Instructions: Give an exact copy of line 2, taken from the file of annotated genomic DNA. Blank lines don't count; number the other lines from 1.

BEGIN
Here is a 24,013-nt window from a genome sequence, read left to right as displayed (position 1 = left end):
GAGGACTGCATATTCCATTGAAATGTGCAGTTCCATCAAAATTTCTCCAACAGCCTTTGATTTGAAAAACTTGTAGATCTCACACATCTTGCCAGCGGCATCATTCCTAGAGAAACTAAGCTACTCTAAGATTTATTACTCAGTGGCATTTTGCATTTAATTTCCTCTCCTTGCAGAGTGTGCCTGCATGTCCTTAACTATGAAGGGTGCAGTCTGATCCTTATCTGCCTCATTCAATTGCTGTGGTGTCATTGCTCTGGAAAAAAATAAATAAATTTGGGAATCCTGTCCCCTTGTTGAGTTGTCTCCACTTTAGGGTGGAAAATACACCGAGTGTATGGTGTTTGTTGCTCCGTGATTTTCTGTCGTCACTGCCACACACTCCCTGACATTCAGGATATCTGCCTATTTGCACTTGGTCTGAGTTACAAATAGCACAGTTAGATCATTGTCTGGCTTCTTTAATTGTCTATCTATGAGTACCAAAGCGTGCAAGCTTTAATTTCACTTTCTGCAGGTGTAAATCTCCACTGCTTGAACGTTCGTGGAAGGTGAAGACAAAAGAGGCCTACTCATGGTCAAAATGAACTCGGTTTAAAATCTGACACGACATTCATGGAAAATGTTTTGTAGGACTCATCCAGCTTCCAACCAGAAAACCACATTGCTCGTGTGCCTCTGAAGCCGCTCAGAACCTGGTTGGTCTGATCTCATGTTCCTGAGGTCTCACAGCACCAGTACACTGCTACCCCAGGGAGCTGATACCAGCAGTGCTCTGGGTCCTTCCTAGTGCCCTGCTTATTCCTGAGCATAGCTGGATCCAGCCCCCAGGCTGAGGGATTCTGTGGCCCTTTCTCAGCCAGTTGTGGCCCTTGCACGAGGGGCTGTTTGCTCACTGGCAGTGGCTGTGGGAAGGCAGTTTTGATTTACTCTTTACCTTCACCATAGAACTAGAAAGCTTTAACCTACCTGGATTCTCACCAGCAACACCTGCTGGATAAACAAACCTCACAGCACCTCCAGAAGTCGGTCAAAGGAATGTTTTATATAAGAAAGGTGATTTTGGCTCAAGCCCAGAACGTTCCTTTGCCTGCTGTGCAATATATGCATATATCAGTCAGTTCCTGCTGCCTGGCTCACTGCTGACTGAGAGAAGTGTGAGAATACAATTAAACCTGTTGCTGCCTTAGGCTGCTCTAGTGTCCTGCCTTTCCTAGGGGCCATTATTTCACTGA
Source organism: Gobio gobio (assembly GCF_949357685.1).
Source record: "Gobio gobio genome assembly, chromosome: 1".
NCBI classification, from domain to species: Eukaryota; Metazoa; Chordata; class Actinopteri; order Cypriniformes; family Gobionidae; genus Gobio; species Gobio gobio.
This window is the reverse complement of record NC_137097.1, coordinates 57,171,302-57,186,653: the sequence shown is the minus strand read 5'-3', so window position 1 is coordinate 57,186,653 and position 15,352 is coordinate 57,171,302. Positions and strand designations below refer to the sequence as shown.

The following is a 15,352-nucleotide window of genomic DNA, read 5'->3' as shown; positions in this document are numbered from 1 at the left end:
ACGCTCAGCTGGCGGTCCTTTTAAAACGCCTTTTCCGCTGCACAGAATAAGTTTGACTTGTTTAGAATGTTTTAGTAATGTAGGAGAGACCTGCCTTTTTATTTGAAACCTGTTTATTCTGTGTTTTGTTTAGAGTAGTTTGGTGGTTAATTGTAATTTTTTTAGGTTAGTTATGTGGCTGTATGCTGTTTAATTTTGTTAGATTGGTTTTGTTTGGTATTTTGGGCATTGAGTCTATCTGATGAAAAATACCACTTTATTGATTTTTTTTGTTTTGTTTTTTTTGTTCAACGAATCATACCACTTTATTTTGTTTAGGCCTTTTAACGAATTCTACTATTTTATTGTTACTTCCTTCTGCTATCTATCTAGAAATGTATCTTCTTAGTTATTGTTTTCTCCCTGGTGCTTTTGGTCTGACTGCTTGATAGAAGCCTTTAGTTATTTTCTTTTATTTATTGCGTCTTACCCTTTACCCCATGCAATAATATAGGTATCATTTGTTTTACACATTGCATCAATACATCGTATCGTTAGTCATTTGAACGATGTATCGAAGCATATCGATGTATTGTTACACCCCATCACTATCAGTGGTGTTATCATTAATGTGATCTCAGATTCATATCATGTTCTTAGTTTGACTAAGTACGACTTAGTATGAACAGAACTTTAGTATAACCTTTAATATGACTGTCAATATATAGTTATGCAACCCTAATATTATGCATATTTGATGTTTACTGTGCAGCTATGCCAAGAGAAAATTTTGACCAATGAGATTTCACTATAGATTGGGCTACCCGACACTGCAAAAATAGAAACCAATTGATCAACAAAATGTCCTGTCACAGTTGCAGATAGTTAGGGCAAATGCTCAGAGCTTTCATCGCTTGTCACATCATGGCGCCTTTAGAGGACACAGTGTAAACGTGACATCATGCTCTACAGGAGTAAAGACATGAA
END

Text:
GAGGACTGCATATTCCATTGAAATGTGCAGTTCCATCAAAATTTCTCCAACAGCCTTTGATTTGAAAAACTTGTAGATCTCACACATCTTGCCAGCGGCATCATTCCTAGAGAAACTAAGCTACTCTAAGATTTATTACTCAGTGGCATTTTGCATTTAATTTCCTCTCCTTGCAGAGTGTGCCTGCATGTCCTTAACTATGAAGGGTGCAGTCTGATCCTTATCTGCCTCATTCAATTGCTGTGGTGTCATTGCTCTGGAAAAAAATAAATAAATTTGGGAATCCTGTCCCCTTGTTGAGTTGTCTCCACTTTAGGGTGGAAAATACACCGAGTGTATGGTGTTTGTTGCTCCGTGATTTTCTGTCGTCACTGCCACACACTCCCTGACATTCAGGATATCTGCCTATTTGCACTTGGTCTGAGTTACAAATAGCACAGTTAGATCATTGTCTGGCTTCTTTAATTGTCTATCTATGAGTACCAAAGCGTGCAAGCTTTAATTTCACTTTCTGCAGGTGTAAATCTCCACTGCTTGAACGTTCGTGGAAGGTGAAGACAAAAGAGGCCTACTCATGGTCAAAATGAACTCGGTTTAAAATCTGACACGACATTCATGGAAAATGTTTTGTAGGACTCATCCAGCTTCCAACCAGAAAACCACATTGCTCGTGTGCCTCTGAAGCCGCTCAGAACCTGGTTGGTCTGATCTCATGTTCCTGAGGTCTCACAGCACCAGTACACTGCTACCCCAGGGAGCTGATACCAGCAGTGCTCTGGGTCCTTCCTAGTGCCCTGCTTATTCCTGAGCATAGCTGGATCCAGCCCCCAGGCTGAGGGATTCTGTGGCCCTTTCTCAGCCAGTTGTGGCCCTTGCACGAGGGGCTGTTTGCTCACTGGCAGTGGCTGTGGGAAGGCAGTTTTGATTTACTCTTTACCTTCACCATAGAACTAGAAAGCTTTAACCTACCTGGATTCTCACCAGCAACACCTGCTGGATAAACAAACCTCACAGCACCTCCAGAAGTCGGTCAAAGGAATGTTTTATATAAGAAAGGTGATTTTGGCTCAAGCCCAGAACGTTCCTTTGCCTGCTGTGCAATATATGCATATATCAGTCAGTTCCTGCTGCCTGGCTCACTGCTGACTGAGAGAAGTGTGAGAATACAATTAAACCTGTTGCTGCCTTAGGCTGCTCTAGTGTCCTGCCTTTCCTAGGGGCCATTATTTCACTGA